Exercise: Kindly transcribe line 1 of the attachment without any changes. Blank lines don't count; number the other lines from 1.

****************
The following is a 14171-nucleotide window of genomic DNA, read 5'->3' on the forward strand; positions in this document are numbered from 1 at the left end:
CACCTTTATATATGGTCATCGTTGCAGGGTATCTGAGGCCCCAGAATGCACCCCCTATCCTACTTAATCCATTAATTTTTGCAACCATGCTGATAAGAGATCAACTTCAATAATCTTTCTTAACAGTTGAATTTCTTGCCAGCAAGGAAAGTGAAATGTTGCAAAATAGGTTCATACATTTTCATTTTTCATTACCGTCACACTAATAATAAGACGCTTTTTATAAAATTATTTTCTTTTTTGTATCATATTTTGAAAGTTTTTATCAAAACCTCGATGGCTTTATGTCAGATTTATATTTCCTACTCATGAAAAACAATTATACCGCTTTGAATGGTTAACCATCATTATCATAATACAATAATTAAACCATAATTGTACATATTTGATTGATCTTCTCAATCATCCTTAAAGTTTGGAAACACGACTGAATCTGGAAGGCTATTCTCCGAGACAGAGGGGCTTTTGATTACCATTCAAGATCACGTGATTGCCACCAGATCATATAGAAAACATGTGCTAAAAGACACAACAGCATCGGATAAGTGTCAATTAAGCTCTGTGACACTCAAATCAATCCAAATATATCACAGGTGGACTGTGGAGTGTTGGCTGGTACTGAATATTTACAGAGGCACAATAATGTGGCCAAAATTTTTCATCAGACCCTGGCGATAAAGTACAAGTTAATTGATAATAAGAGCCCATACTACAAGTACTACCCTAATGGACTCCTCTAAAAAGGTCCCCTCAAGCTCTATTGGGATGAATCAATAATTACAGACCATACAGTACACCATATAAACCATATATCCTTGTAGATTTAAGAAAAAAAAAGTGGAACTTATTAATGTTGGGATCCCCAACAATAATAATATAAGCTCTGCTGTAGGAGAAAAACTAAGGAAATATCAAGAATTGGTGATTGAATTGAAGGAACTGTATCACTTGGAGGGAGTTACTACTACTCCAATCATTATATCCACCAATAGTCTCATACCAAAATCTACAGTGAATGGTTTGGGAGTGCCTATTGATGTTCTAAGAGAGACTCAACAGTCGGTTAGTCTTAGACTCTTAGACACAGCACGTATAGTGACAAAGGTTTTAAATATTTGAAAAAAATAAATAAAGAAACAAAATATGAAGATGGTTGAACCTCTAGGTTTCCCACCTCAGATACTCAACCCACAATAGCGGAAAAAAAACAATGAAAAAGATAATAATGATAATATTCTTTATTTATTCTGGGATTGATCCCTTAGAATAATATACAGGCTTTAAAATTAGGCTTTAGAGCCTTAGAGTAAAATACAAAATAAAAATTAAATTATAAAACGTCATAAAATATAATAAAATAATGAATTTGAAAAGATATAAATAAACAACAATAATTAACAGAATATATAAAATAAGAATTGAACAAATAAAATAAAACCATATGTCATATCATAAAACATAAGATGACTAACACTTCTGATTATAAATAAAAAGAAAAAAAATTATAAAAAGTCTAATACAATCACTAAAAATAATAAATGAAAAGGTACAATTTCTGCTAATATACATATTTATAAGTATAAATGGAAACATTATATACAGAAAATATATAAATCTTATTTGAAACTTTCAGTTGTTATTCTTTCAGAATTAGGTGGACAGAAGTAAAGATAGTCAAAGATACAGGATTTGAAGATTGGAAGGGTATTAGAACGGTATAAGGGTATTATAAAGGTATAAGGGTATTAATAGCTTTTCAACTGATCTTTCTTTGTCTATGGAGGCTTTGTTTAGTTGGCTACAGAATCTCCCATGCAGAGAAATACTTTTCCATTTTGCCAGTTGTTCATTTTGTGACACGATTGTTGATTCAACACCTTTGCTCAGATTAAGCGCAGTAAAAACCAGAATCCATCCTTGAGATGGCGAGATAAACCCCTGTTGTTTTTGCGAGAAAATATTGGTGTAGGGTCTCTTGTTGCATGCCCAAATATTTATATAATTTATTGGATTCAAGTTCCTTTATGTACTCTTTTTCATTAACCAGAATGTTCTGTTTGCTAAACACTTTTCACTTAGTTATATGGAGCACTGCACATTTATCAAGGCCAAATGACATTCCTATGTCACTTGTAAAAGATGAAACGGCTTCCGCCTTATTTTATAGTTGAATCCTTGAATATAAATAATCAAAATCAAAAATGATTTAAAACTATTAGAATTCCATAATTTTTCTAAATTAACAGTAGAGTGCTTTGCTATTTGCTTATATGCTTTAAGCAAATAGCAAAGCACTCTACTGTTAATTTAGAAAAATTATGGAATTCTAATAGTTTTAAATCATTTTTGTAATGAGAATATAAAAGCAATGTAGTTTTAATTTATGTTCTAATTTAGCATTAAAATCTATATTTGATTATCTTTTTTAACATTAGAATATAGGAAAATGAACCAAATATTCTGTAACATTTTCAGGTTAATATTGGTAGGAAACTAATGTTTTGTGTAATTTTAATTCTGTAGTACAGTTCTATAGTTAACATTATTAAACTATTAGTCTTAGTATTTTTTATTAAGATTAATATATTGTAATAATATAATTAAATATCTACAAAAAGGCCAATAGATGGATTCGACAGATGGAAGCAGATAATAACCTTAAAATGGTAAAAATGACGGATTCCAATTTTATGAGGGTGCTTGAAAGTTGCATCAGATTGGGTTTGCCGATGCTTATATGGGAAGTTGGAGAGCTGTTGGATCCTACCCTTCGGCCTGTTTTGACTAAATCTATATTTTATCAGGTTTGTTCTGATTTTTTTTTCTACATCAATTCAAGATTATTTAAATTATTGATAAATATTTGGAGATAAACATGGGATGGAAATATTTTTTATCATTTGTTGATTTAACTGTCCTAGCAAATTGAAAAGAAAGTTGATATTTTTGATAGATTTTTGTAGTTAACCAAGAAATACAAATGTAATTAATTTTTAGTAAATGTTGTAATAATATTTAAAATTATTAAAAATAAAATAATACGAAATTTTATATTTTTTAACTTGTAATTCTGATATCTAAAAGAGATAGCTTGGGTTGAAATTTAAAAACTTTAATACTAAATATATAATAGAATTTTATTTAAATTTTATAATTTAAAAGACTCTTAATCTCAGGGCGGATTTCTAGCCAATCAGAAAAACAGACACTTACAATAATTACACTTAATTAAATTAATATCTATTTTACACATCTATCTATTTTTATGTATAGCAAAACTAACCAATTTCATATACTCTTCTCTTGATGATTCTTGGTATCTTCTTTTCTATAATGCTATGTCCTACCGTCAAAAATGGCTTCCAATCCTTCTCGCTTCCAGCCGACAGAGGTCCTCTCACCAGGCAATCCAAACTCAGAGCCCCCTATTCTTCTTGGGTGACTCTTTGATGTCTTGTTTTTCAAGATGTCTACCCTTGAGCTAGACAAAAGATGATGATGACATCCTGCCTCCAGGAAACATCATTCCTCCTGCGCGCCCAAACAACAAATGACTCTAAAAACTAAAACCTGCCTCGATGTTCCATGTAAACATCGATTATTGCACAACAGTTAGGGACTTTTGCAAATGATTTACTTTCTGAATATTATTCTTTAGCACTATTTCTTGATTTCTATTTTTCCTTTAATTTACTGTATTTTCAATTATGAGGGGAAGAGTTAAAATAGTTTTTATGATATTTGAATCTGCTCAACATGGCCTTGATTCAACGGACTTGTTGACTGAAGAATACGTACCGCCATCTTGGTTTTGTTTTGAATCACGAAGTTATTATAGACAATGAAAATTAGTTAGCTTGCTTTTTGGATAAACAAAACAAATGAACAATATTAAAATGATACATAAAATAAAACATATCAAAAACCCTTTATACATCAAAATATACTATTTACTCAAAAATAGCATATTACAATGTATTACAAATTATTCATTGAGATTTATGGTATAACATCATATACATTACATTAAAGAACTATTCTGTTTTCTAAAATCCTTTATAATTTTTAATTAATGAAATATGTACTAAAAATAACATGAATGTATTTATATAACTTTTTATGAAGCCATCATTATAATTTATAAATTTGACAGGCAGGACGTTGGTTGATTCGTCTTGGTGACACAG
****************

The following is a 14171-nucleotide window of genomic DNA, read 5'->3' on the forward strand; positions in this document are numbered from 1 at the left end: